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For Parents & Guardians

 

Furman University understands that study away offers vital educational and professional experiences for undergraduates. By studying away, students broaden their perspectives of world cultures, academia, and their own identities. Students engage and develop skills like critical thinking, flexibility, and language proficiency as they explore new academic pursuits, strengthen their intercultural understanding, and engage in global networks and research. In studying away, parents and guardians are essential in supporting students as they prepare for their programs and upon their return.
 

 


If your student may require accommodations for a disability, please have your student consult with: the Office of Disability Services (SOAR), Study Away program directors/providers, and the study away office. All information remains confidential and may help your student in their preparation, developing a plan for the study away experience, and providing on-site resources for your student while they are abroad. Students are encouraged to reach out to their program directors about academic assistance and tutoring abroad.
 
 

Upon Acceptance to a program, students have two weeks to submit their Financial Agreement, Consent Form, and $500 Deposit to confirm their participation. Students will need to complete the rest of their Rinker Student Profile before by the specified deadlines designated in their study away profiles. If your student applied to an Exchange, Affiliate, or a Non-Furman Program, your student will need to complete a secondary application with the program provider.
 

All students participating on a faculty-led or affiliate program must complete a Pre-Departure Orientation (PDO) Session. The dates of the available sessions will be announced via the Rinker Center and will be visible on the Rinker Center Calendar. If a student cannot attend a session due to class, the student must reach out to the study away adviser at least two weeks in advance. Students who do not attend a PDO will not be able to participate in their study away.
 

Students will automatically be enrolled into a Study Away placeholder course and will not have to select courses for that semester. Classes cannot be taken as pass/no pass and student must maintain full-time academic status to maintain their scholarships. Students are responsible for all costs in obtaining an official transcript from their host institution after the completion of their program.

Students must complete a Course Transfer Authorization Form through the Registrar before their departure if participating on an Affiliate, Exchange, or Non-Furman program in order to determine transfer course credit equivalencies and course approval. Though transfer credits are not factored into your Furman GPA, you need at least a C- to receive credit. Multiple forms can be submitted, and if courses change at any time, the form should be resubmitted to the Registrar with the updated courses. Make sure to include the course description for each course. If you want a course to count for a GER, indicate this on the transfer course form and submit a full syllabus with your request. The Registrar makes the final decisions of how a credit will be received at Furman: GER, major credit, minor credit, general credit or no-credit.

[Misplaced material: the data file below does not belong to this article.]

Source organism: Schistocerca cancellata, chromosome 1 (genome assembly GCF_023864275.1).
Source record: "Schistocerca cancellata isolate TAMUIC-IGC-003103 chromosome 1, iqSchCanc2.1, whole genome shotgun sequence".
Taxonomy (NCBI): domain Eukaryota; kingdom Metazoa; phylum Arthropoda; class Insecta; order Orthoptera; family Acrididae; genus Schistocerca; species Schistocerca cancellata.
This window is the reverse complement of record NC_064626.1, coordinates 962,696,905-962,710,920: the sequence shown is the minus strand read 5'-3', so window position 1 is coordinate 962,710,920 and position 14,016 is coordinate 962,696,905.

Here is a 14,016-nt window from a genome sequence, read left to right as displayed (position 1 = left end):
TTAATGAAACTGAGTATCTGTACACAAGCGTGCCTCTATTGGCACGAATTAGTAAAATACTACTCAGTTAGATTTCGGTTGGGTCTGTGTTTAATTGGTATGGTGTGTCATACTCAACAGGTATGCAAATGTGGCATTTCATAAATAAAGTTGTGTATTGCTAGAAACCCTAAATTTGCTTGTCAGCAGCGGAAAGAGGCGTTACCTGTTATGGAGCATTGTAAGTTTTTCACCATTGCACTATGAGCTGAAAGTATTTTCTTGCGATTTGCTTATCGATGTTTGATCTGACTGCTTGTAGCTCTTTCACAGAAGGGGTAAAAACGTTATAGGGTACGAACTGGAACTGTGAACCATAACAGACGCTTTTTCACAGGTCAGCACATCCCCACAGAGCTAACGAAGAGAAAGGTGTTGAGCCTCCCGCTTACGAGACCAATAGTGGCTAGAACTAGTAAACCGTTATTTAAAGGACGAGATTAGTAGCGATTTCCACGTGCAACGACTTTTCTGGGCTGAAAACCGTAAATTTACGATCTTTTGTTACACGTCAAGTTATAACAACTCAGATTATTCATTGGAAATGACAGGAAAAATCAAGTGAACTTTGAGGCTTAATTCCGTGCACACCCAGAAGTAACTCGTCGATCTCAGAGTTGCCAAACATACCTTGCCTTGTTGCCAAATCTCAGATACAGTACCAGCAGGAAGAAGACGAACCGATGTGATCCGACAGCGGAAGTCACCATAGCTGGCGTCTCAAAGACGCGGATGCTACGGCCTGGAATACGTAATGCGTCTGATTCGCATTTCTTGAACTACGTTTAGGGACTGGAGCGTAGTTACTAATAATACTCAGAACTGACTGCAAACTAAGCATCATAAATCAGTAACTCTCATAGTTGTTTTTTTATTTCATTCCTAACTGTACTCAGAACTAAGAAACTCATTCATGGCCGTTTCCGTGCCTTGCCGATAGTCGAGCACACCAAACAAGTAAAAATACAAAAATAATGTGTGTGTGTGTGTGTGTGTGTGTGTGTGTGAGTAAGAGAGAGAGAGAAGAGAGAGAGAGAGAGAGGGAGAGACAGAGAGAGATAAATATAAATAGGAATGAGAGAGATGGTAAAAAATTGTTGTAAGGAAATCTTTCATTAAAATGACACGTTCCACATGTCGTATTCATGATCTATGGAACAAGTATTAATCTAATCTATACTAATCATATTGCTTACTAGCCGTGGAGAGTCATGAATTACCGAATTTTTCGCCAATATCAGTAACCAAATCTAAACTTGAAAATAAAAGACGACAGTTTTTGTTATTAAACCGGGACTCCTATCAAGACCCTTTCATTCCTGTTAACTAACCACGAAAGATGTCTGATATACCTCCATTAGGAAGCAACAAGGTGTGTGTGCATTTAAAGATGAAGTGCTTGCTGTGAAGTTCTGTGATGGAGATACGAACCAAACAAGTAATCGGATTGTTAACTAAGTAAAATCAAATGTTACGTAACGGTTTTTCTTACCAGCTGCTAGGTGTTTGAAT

For students participating in Affiliate programs, if they know the school of record institution for their program, students can search how previous courses have been transferred to Furman through the Transfer Course Equivalencies page. Note, these do not include all classes and if a student does not see their course of interest, they should complete a Course Transfer Authorization Form.
 

Your student should alert Furman Housing and Residential Life that they will not be on campus for their semester of study. You can reach out to HousingandResidenceLife@furman.edu for housing related questions! Students may also elect to place their name on a list to be shared with other study away students to help facilitate a housing swap in their Rinker Center profile for their on-campus housing. Study Away housing is facilitated through the study away program, so all housing questions and processes should be directed either to your program specific adviser through your affiliate, exchange or non-Furman program or your program faculty leaders for Furman faculty-led programs.
 

Your student should talk to their doctors and/or counselors about any maintenance medications or ongoing healthcare they may need. Keep in mind that living in a new environment can affect your student’s health in many different ways from their physical to emotional health. What may be easily accessible at home, may be limited abroad, so it is important to develop a plan of action before they go! Students should request official accommodations from the Student Office of Accessibility Resources (SOAR) well in advance. The students are also encouraged to self-disclose any health concerns, medical information, or required accommodations to their program directors. It is important for the student to be honest and open about their medical history, as it can help faculty make sure the required resources, knowledge, or support will be provided. All information remains confidential and will not affect your student’s participation in their accepted study away program.